Exploring the ALT.NET Stack and ASP.NET MVC
I have been reading a ton of the ALT.NET bloggers and mailing list lately. They are constantly talking about the methodology of software development and the tools they use. On the concept front Domain Driven Design, Inversion of Control, Separation of Concerns and Test Driven Development are all popular topics that have been stewing in my mind. I also wanted to give some of the tools like Nhibernate, Rhino.Mocks and Ninject a try. I was also itching to get into the new Microsoft ASP.NET MVC code.
For the last couple months, I have been festering in the swamp of legacy vbnet spaghetti code and haven't had the time or motivation to write something fresh just for the sheer joy of creation. Friday, I kind of snapped, fired up Visual Studio 2008, downloaded the tool stack and started hacking away.
Things seemed to just click on all of the topics I had been reading about. I started out with NHibernate and getting a simple User entity to persist to a SQL Sever 2005 database. I then moved on to implementing the Repository Pattern for my User entity abstracting away the actual persistence to a DataProvider class wrapping NHibernate. By this time I had Factory Patterns all over the place, so I added a reference to Ninject.Core and got rid of those too. I then whipped out a MVC site to consume my new repository.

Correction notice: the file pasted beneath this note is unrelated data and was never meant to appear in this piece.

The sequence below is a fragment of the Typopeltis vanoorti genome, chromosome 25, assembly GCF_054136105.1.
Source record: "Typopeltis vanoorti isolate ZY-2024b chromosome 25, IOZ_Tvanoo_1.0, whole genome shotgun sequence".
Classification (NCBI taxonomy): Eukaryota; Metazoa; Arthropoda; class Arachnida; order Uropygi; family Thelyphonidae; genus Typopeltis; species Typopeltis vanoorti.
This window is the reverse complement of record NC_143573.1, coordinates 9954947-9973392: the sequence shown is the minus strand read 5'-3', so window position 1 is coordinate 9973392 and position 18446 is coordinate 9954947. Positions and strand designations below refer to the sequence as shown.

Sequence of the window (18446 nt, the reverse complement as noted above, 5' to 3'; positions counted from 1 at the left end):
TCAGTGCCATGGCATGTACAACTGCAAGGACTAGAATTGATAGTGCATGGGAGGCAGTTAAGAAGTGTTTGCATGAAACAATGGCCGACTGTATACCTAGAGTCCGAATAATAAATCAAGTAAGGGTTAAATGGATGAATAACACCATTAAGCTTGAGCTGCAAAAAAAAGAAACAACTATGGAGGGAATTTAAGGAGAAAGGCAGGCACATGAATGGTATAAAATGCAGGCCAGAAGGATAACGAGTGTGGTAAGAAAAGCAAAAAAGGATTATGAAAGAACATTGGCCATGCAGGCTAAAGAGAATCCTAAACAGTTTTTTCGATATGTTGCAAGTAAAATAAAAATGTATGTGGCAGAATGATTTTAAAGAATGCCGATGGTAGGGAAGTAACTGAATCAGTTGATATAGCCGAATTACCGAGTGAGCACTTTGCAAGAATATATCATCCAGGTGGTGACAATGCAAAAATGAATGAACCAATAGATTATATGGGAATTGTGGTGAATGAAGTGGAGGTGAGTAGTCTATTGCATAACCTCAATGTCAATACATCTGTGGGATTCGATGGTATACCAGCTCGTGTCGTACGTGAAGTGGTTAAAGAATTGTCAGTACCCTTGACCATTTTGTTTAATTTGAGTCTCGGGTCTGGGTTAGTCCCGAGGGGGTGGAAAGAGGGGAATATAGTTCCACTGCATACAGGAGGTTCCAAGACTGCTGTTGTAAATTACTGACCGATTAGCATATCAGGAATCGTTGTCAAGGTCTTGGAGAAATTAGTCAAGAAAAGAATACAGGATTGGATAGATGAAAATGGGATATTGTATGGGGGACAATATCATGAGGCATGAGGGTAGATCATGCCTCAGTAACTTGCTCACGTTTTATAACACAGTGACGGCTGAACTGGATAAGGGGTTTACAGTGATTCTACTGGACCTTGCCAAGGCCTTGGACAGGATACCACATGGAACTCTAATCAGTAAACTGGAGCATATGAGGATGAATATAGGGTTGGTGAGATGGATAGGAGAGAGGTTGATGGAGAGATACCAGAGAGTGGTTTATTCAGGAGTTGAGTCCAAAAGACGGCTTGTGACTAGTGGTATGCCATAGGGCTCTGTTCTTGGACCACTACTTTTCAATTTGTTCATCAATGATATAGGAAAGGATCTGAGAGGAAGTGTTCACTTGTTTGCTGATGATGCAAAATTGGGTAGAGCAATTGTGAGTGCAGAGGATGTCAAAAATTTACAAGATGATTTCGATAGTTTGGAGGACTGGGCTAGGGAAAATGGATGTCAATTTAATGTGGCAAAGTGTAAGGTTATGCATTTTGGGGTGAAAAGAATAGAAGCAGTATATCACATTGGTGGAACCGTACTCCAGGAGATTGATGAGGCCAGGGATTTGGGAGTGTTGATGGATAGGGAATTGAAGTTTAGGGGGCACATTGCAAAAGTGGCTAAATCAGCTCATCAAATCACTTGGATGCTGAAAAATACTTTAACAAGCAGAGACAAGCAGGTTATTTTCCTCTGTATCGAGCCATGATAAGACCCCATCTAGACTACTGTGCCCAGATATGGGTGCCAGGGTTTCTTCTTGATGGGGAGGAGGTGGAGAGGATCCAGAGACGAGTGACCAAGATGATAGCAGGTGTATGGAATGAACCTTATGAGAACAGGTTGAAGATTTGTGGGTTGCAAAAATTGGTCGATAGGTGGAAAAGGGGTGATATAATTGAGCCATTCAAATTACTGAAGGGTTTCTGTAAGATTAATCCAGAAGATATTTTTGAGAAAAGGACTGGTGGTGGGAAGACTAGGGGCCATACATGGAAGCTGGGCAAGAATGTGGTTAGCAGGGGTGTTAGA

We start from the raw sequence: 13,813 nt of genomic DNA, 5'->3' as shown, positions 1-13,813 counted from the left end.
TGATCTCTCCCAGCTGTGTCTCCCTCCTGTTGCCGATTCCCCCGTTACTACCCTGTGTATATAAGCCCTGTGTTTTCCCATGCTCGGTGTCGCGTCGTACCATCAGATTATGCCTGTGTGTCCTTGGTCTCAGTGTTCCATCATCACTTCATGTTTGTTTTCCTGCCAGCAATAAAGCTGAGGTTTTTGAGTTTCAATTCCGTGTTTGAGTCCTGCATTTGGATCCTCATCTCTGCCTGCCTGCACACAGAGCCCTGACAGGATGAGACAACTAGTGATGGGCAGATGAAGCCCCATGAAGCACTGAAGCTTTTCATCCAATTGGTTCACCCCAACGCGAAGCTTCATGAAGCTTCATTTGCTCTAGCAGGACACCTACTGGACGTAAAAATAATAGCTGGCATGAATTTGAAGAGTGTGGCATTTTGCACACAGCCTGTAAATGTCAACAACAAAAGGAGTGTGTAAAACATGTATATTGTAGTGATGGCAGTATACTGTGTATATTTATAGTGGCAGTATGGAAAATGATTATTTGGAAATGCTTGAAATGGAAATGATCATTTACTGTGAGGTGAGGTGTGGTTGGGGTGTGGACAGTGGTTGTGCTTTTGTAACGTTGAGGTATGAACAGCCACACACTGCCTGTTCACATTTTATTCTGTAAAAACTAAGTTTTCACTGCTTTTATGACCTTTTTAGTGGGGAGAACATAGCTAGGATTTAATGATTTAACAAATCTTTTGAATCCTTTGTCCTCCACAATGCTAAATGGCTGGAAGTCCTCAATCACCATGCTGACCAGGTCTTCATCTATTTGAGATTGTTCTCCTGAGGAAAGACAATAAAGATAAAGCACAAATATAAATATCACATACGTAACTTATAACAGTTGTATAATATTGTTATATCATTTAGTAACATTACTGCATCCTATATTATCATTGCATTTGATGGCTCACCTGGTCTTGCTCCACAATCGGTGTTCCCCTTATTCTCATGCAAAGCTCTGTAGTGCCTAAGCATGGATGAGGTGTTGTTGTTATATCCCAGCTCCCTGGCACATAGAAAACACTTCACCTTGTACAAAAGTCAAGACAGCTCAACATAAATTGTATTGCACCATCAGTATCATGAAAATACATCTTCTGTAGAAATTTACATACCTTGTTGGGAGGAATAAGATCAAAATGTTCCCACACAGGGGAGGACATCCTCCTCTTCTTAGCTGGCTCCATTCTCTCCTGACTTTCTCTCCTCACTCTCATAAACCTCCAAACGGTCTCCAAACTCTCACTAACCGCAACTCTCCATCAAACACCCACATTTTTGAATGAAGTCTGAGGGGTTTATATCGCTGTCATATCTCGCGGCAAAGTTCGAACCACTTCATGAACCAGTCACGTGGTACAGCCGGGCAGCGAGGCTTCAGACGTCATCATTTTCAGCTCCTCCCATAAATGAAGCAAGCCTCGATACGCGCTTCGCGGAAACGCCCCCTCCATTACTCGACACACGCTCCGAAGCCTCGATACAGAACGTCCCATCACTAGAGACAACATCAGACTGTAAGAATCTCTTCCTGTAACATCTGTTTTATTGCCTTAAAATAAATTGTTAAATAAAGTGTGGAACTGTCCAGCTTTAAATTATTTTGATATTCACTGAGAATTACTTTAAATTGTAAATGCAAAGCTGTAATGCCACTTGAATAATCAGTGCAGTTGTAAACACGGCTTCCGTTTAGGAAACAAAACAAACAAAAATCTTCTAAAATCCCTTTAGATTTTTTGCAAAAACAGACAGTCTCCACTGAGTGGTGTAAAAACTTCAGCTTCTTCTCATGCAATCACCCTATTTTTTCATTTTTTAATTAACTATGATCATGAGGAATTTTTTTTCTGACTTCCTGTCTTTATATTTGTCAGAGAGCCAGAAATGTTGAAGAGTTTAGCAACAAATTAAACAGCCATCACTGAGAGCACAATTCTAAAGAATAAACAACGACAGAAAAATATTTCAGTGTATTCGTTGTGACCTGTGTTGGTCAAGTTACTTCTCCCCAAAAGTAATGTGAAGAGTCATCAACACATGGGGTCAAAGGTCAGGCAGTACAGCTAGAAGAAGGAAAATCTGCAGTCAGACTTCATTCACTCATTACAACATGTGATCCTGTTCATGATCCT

After an evening of furious experimentation, I had a complete database to web page end to end implementation of my User entity. I was stoked, still am. I am currently working on getting unit tests in place using Rhino.Mocks, integration tests on my data access layer and fully implementing CRUD in the MVC site. It is a hell of a lot of fun.
If anyone is interested in seeing what I am working on or want a simple example of using all these things together in an easily understandable way, I posted my work to CodePlex. If you are new to this stuff like I am, download it and check it out. If you are an old hat and want to give me some pointers or tips, please download it and fill me in.
If you work with me and happen to read my blog and are interested, I would love to talk to you about the project and what I learned and discovered. Hit me up.